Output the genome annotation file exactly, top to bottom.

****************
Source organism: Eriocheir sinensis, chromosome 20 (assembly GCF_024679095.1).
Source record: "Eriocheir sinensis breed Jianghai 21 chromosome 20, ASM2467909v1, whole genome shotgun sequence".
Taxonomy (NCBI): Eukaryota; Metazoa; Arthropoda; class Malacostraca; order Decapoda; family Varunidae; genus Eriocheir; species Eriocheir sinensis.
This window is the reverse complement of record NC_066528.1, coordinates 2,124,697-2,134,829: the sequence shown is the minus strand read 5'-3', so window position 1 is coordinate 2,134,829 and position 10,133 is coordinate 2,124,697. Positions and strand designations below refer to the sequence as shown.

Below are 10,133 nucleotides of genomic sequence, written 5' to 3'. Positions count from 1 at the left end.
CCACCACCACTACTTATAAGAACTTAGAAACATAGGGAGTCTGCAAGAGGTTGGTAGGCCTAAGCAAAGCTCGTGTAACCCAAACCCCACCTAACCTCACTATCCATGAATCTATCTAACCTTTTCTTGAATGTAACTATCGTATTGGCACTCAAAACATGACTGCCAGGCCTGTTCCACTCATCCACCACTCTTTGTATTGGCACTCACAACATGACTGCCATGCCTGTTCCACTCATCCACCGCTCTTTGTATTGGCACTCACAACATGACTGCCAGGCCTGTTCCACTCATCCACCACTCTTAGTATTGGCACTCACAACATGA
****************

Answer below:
Source organism: Eriocheir sinensis, chromosome 20 (assembly GCF_024679095.1).
Source record: "Eriocheir sinensis breed Jianghai 21 chromosome 20, ASM2467909v1, whole genome shotgun sequence".
Taxonomy (NCBI): Eukaryota; Metazoa; Arthropoda; class Malacostraca; order Decapoda; family Varunidae; genus Eriocheir; species Eriocheir sinensis.
This window is the reverse complement of record NC_066528.1, coordinates 2,124,697-2,134,829: the sequence shown is the minus strand read 5'-3', so window position 1 is coordinate 2,134,829 and position 10,133 is coordinate 2,124,697. Positions and strand designations below refer to the sequence as shown.

Below are 10,133 nucleotides of genomic sequence, written 5' to 3'. Positions count from 1 at the left end.
CCACCACCACTACTTATAAGAACTTAGAAACATAGGGAGTCTGCAAGAGGTTGGTAGGCCTAAGCAAAGCTCGTGTAACCCAAACCCCACCTAACCTCACTATCCATGAATCTATCTAACCTTTTCTTGAATGTAACTATCGTATTGGCACTCAAAACATGACTGCCAGGCCTGTTCCACTCATCCACCACTCTTTGTATTGGCACTCACAACATGACTGCCATGCCTGTTCCACTCATCCACCGCTCTTTGTATTGGCACTCACAACATGACTGCCAGGCCTGTTCCACTCATCCACCACTCTTAGTATTGGCACTCACAACATGA